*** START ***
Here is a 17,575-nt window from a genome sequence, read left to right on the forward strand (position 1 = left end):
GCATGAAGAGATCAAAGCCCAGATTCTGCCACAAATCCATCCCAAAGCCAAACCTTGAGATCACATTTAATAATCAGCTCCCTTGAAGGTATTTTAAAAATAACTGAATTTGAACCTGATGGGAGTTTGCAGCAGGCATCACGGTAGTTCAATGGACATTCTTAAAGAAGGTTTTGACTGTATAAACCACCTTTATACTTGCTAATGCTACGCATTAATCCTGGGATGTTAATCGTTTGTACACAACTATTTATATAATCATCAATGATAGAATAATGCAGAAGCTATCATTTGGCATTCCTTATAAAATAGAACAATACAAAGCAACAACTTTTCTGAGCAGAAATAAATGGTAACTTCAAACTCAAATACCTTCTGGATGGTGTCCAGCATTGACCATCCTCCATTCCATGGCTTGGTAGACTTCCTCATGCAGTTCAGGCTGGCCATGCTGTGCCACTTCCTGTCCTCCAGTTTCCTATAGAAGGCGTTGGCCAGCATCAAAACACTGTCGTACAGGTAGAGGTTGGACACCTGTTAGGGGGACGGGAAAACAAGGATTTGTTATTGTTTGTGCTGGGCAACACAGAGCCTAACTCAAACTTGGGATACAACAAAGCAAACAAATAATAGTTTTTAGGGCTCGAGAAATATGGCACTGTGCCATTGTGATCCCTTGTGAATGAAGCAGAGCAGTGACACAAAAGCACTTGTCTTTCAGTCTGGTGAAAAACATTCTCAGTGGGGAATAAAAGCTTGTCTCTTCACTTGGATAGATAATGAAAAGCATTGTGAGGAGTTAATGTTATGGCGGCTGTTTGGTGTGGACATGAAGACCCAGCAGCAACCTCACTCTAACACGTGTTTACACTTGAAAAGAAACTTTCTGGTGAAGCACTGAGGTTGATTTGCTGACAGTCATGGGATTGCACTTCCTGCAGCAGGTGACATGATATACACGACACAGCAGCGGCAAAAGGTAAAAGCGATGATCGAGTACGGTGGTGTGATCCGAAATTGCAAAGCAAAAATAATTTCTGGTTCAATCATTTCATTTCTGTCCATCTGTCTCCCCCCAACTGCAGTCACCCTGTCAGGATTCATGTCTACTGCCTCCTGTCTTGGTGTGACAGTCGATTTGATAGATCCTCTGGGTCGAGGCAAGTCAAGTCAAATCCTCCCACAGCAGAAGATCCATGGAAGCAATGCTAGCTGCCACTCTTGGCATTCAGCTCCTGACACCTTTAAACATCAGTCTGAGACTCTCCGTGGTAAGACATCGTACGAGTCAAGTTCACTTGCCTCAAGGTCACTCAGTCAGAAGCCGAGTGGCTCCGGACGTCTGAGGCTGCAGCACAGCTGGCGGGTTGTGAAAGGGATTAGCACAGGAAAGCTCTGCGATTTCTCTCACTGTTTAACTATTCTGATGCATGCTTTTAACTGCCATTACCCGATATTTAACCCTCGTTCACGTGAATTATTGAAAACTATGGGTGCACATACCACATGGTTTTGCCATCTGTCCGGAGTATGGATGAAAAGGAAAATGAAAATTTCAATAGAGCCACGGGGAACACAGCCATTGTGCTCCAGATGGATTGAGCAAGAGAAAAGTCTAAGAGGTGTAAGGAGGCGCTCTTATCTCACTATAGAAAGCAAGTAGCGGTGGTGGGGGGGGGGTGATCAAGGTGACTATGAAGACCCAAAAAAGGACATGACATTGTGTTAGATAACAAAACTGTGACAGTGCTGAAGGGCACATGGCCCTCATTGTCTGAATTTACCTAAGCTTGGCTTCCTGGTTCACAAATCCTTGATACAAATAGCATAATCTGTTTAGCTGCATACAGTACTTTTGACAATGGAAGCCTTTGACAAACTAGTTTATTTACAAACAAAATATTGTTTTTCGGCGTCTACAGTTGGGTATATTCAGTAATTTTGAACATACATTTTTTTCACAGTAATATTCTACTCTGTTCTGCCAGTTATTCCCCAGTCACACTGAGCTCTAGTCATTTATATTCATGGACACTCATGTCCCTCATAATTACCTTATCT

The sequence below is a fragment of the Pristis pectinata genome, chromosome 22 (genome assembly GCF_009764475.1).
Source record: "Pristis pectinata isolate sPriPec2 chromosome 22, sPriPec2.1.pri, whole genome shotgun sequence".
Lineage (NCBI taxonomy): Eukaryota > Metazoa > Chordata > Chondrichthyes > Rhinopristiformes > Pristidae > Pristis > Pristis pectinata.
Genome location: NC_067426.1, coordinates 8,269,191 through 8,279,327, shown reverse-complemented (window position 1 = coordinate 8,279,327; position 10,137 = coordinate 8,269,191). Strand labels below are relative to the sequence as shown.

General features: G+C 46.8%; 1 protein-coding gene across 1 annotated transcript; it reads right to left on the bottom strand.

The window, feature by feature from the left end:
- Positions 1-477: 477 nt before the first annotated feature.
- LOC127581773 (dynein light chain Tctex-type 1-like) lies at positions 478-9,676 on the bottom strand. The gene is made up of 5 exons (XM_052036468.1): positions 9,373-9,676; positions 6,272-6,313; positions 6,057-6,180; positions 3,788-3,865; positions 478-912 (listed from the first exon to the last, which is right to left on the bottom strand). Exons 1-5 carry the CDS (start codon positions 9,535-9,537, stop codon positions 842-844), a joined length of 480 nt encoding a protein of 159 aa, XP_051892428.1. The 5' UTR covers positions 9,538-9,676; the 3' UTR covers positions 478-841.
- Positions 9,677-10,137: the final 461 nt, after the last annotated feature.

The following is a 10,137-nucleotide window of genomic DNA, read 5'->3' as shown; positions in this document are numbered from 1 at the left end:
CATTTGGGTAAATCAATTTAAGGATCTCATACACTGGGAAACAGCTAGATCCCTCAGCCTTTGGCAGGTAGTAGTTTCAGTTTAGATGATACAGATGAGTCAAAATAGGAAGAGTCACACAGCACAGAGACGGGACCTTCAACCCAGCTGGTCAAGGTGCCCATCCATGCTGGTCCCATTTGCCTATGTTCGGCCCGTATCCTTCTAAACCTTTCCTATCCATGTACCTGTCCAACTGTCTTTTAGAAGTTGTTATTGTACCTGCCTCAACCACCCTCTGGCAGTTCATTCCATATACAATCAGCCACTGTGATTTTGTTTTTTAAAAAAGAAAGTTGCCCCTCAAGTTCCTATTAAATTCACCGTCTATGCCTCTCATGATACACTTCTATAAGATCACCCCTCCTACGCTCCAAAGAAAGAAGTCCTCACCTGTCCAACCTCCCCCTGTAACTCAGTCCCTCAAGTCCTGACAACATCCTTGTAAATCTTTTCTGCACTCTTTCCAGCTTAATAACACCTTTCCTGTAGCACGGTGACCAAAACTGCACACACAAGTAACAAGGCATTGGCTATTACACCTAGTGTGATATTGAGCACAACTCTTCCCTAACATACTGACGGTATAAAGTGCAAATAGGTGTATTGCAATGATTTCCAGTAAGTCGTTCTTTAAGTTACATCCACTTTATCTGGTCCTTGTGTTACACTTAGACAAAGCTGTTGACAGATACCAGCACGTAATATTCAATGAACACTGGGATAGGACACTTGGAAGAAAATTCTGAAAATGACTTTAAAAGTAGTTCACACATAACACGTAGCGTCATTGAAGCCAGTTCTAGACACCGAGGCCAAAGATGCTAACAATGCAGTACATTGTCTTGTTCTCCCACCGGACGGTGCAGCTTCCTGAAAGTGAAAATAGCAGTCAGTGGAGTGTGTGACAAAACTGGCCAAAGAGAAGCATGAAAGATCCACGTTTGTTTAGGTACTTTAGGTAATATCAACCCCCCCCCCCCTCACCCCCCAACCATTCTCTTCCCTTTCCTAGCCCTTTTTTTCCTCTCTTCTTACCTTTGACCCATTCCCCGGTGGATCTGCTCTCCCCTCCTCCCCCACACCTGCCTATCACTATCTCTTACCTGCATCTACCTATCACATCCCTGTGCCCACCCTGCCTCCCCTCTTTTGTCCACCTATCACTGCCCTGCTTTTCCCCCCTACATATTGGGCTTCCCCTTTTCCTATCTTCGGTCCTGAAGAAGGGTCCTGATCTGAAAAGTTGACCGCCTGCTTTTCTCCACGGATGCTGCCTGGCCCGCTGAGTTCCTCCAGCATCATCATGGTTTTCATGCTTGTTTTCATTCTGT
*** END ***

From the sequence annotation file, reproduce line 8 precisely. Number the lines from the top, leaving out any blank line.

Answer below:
The window, feature by feature from the left end: